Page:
Wednesday, May 1, 2013
Monday, April 22, 2013
I was part of the Earth Day celebrations way back when. Today, 2013, I see the Earth in more trouble than it was 50 years ago. I just finished watching the independent film Bag it!, released in 2010. Watch it here, and weep for the U.S. public's inability to go up against the mega corporations--in this case, the plastics industry. Many other countries around the world have taken initiative and restricted/banned/taxed plastic bags. They want to protect their waterways and the oceans and animals who are being smothered by plastic. Very few of these efforts have occurred in the U.S.
Here's a site that interesting, what with a Nestlé’s CEO claiming that having water is not a human right...Water is a food...
The Bag it! film reminded me of another independent film Tapped; these two films are quite related, actually. Tapped looks at the bottled water industry--and what holds the bottled water?...plastic. Also, both films are award winners...But how many people have seen them? They are both available online. Don't pass them up.
I have made a concerted effort to reduce plastic. I'd 90% stopped using plastic bags more than a year ago; I recycle the ones I do bring home. I don't buy "plastic"-bottled water, I don't drink soda, I don't frequent take-out coffee places (those take-out cups have a sandwiched layer of plastic between the paperboard). Now, as much as I can, I've stopped buying items in plastic tubs, and again, what I bring home I recycle.
It's takes a bit of forethought and effort to live this way, but I'm human...I have a highly-sophisticated brain...and going the easy disposable way seems to deny this. Disposable grates at my sensibilities. I keep wondering where we'll be in another 50 years, when efforts to save/reclaim our only living source, Earth, are subverted by greed.
As we said in the 70s:
EARTH: LOVE IT OR LOSE IT!"
Wednesday, April 3, 2013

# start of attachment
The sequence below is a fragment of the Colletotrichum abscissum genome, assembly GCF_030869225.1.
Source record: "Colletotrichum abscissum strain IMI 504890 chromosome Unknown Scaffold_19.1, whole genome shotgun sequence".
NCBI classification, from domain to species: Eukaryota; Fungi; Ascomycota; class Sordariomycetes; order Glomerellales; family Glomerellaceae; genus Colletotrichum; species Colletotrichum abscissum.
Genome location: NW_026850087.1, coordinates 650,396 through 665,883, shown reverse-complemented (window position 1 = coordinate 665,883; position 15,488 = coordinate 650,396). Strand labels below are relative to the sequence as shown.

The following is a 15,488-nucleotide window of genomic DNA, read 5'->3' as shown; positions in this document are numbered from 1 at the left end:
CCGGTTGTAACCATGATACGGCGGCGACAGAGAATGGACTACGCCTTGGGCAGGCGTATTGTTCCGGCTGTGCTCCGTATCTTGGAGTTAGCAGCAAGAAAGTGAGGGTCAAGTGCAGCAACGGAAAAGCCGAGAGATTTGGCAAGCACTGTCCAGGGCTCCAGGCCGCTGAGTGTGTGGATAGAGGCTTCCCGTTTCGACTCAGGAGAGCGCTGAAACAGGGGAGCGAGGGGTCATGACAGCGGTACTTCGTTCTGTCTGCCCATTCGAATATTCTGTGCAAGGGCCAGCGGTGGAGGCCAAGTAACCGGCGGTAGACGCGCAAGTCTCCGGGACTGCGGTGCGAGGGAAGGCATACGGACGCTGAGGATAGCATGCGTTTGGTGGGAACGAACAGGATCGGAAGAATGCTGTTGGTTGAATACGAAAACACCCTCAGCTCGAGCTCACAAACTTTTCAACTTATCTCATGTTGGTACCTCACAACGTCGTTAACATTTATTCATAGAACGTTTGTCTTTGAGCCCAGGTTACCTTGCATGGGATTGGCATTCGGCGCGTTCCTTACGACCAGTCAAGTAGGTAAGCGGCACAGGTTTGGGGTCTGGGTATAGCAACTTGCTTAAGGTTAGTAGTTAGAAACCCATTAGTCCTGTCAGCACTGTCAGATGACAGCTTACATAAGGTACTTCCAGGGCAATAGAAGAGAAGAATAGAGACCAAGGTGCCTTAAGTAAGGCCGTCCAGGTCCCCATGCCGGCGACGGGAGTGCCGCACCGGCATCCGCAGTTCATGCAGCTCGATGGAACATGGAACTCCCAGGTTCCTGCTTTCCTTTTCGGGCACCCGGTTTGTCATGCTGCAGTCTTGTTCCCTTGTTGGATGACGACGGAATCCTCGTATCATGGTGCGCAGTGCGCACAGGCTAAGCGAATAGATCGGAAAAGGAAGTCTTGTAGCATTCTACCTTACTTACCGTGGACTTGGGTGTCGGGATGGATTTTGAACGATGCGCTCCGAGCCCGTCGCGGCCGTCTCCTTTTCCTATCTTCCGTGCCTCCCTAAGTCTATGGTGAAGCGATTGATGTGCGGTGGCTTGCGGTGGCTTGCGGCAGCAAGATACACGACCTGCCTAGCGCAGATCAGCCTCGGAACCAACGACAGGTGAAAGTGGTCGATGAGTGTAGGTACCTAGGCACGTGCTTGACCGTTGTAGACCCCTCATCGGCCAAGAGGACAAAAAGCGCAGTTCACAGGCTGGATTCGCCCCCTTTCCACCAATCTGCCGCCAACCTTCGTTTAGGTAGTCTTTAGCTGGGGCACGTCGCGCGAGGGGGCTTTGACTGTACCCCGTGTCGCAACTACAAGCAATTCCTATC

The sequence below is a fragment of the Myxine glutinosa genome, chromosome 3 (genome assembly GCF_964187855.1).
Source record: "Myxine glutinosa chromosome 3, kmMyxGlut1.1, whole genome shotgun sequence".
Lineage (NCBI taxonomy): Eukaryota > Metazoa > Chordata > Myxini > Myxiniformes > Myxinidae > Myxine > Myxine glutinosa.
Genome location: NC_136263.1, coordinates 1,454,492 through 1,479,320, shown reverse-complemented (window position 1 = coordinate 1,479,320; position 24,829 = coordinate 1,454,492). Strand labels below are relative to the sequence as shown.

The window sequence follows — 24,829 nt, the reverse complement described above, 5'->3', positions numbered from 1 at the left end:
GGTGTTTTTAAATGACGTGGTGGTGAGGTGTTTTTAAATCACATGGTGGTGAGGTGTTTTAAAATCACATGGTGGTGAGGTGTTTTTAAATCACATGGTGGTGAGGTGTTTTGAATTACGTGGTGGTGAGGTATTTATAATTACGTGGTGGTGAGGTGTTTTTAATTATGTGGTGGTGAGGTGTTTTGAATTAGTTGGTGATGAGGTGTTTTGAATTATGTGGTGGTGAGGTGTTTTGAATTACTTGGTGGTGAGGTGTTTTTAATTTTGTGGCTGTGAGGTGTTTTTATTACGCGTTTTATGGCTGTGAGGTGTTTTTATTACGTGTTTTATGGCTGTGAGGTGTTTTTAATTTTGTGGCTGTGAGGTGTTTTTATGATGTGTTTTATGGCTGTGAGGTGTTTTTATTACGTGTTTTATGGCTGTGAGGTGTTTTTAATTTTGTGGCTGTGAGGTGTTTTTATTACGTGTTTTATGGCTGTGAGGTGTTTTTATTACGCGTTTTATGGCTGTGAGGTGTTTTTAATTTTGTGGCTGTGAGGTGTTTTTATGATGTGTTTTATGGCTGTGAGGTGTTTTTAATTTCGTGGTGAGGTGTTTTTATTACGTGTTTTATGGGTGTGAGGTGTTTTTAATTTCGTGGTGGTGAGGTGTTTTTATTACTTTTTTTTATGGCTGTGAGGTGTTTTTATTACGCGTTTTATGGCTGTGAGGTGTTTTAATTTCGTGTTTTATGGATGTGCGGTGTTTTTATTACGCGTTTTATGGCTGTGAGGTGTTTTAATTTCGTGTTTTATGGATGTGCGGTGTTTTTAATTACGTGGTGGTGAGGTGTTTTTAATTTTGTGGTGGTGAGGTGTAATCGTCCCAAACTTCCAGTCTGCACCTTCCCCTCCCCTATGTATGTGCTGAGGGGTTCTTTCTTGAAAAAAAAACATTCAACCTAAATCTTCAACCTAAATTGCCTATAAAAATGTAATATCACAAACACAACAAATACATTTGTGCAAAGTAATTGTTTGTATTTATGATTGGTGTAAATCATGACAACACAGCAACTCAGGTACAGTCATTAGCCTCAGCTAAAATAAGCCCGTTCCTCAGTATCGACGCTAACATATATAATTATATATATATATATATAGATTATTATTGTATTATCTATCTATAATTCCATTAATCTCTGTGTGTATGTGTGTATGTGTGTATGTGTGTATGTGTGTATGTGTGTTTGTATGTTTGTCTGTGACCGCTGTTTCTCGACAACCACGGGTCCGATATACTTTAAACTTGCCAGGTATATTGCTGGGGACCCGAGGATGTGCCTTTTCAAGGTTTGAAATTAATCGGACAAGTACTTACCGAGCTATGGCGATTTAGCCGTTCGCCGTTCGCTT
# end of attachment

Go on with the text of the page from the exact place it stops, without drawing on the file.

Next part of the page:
I received a galley of Rosalie Turner's March with Me from her publicist who knew my interest in history.
March With Me
© 2013 Rosalie T. Turner
Cypress Creek Publishing
~ 215 pages
The story and timeframe of March with Me could be called near history. It starts in 1963, 100 years after the Emancipation Proclamation. Fifty years ago in May 1963 the city of Birmingham, Alabama became a focal point in the ongoing Civil Rights Movement. The Movement hoped to implement what were merely words on legislative papers into realities for the hundreds of thousand United States citizens who were still without equal rights. This is near history, because many of the people who were involved in the events, so meaningfully described by Turner, are still living.
Yet in the U.S., most people younger than sixty years old, no matter their ethnicity, are sorely lacking in knowledge of this pivotal time. Blacks and whites less than thirty years old quite often take for granted the social structures of today (still flawed, but immensely improved over 1963) without an inkling of what it took to reach this state. Rosalie Turner's book March with Me is a fine attempt to open eyes and minds to the realities.
Through the thoughts and activities of two Birmingham residents, the story begins in that volatile May of '63 and extends into the 1970s to show the long-term emotional affects of the Civil Rights Movement. Turner's writing is fluid and the language well thought out to portray the vitality, despair and hope of the times. The main protagonist is Letitia, idealistic and naive, as she becomes involved in the historic Children's March. She and her older brother are eager for confrontation, while their parents and most adults are fearful of repercussions from any overt action against white authority. At this time, bombings of black facilities—particularly churches--and lynchings of black citizens were still facts of life in Alabama.